[urang] secret=yourpassword deny=0.0.0.0/0.0.0.0 permit=192.168.0.143/255.255.255.255 read=system,call,log,verbose,command,agent,user write=log
Save your entries by pressing Ctrl-X, Y, then Enter. Now restart Asterisk to load the changes: amportal restart.
On your Windows Desktop, unzip the urang.zip file downloaded above. Open urang.dat using Notepad. The file can be found in the urang folder on your Desktop. You'll see the following entries:
[Global] App = urang PW = ServerIP = Extension = all Port = 5038 Hidden = 0 TrunkCalls = 0 ExitOption = 1 IncludeSource = 0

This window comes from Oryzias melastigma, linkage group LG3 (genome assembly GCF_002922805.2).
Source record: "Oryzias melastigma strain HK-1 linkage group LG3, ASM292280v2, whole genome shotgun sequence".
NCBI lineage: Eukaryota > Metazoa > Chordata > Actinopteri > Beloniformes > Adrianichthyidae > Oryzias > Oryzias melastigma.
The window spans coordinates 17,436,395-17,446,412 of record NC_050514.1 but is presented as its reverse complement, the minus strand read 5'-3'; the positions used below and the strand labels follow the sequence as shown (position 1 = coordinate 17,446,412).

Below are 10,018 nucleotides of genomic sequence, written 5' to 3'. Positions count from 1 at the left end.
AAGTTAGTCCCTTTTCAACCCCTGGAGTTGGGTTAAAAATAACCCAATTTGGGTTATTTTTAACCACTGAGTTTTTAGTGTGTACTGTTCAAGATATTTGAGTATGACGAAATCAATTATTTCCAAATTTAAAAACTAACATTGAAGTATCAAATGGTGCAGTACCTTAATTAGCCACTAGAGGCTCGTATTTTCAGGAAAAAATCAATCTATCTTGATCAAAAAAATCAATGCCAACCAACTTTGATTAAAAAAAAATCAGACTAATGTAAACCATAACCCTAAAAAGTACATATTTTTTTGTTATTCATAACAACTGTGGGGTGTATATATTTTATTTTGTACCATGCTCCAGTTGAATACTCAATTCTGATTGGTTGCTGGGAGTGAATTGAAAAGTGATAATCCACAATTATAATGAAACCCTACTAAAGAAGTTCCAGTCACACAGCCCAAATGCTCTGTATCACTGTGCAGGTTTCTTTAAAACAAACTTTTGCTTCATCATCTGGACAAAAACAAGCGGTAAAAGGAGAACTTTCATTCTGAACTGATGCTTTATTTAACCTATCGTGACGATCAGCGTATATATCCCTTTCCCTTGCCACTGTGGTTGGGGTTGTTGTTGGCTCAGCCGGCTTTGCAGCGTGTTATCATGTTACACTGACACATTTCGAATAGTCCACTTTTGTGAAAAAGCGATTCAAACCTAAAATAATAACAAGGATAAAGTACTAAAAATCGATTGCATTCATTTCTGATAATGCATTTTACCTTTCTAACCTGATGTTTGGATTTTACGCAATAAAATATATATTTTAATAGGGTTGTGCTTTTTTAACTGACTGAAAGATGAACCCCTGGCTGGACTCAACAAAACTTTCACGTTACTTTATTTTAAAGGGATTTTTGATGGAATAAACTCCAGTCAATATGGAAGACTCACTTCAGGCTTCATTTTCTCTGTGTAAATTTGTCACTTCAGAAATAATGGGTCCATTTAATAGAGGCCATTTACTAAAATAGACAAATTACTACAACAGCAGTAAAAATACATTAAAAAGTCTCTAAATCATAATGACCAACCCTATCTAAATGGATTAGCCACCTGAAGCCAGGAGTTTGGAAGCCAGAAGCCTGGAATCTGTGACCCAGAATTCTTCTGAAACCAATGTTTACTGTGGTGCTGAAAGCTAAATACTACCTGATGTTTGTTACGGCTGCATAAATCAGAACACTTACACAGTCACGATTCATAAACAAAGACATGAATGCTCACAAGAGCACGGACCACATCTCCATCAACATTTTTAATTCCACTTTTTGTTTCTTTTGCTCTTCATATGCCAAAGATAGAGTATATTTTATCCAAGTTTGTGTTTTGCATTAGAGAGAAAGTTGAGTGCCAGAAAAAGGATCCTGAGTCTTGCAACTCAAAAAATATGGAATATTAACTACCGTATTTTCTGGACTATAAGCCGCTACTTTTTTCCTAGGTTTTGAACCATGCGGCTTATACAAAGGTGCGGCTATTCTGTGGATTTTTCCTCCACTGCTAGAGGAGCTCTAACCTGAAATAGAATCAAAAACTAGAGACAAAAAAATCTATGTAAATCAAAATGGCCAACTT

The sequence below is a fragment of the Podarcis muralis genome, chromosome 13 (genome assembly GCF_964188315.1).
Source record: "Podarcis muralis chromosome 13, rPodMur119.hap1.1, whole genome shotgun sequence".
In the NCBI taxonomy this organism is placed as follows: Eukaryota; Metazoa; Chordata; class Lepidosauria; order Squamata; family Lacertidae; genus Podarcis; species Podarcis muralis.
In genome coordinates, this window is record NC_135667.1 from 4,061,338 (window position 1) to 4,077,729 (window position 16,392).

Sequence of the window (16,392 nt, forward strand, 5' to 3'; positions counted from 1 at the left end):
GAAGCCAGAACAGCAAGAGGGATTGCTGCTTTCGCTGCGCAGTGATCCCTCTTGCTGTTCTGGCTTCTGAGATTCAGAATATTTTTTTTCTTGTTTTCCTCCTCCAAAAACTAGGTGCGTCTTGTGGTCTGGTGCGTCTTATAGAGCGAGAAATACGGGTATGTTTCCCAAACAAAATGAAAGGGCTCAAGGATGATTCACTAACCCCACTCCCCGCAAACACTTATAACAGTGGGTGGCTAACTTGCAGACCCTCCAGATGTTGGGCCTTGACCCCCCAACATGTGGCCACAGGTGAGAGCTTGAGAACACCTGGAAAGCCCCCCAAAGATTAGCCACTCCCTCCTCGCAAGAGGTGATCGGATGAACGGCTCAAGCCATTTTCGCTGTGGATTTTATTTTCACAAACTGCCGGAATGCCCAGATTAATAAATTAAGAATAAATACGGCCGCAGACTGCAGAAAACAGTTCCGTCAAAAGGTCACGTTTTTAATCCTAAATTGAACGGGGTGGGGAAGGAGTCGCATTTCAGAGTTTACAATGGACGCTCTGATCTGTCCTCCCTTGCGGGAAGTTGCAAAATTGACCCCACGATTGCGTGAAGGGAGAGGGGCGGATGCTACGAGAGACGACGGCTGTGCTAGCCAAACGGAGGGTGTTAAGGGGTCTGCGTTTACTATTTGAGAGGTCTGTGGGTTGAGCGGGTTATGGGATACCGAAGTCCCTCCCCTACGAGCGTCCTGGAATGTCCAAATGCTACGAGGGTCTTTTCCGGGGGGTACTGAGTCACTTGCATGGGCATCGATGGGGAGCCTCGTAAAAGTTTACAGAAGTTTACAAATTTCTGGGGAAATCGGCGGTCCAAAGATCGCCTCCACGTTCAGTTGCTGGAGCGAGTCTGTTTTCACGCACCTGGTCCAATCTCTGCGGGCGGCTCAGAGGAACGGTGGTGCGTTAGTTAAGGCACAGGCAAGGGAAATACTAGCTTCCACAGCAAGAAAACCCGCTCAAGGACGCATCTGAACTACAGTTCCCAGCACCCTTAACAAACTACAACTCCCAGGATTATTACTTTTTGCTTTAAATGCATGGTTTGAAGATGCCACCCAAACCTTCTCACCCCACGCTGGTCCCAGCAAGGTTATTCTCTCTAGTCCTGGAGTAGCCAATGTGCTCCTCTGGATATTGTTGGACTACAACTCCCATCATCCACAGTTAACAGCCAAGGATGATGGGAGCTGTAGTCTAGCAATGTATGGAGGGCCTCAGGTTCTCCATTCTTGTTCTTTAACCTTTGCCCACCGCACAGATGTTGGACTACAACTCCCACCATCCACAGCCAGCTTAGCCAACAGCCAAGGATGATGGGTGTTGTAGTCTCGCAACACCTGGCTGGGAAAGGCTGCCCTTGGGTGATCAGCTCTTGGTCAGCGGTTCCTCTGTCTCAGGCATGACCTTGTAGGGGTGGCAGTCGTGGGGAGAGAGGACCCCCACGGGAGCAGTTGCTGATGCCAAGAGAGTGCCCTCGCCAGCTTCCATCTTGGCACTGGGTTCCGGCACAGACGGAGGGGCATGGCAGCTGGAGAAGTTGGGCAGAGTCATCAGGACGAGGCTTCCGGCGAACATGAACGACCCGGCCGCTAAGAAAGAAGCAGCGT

First, enter the password that you chose for U-Rang access to the Asterisk Call Manager. NOTE: For each entry in this file, there should be one space after the equals sign that precedes your entry. No spaces should follow your entry! For the ServerIP entry, enter the IP address of your Asterisk server. The Extension field is used to define the extension numbers on your Asterisk system which will be monitored by the U-Rang desktop application. All means all extensions. Normally, you would enter a single extension number here in the following format: /205/ for extension 205. You can also enter a list of extensions. For example, an entry of /300/301/302/303/ would tell U-Rang to monitor incoming calls to any of those extensions. NOTE: This is a change in syntax from prior versions of U-Rang. Leave the default port that Asterisk uses to communicate as 5038. Hidden allows you to determine where U-Rang hides between calls. If Hidden = 0, then U-Rang is minimized on the desktop. If Hidden = 1, then U-Rang really is hidden and cannot be accessed until another incoming call forces a screen pop. Leave the Hidden entry set to zero until you're sure everything is working properly. TrunkCalls determines whether calls on trunks are reported when you have Extension set to all. ExitOption determines whether the end-user can terminate the program by right-clicking on the phone slip image. IncludeSource = 1 tells U-Rang to display source (i.e. trunk) information for calls except those between extensions. Save your entries and close Notepad.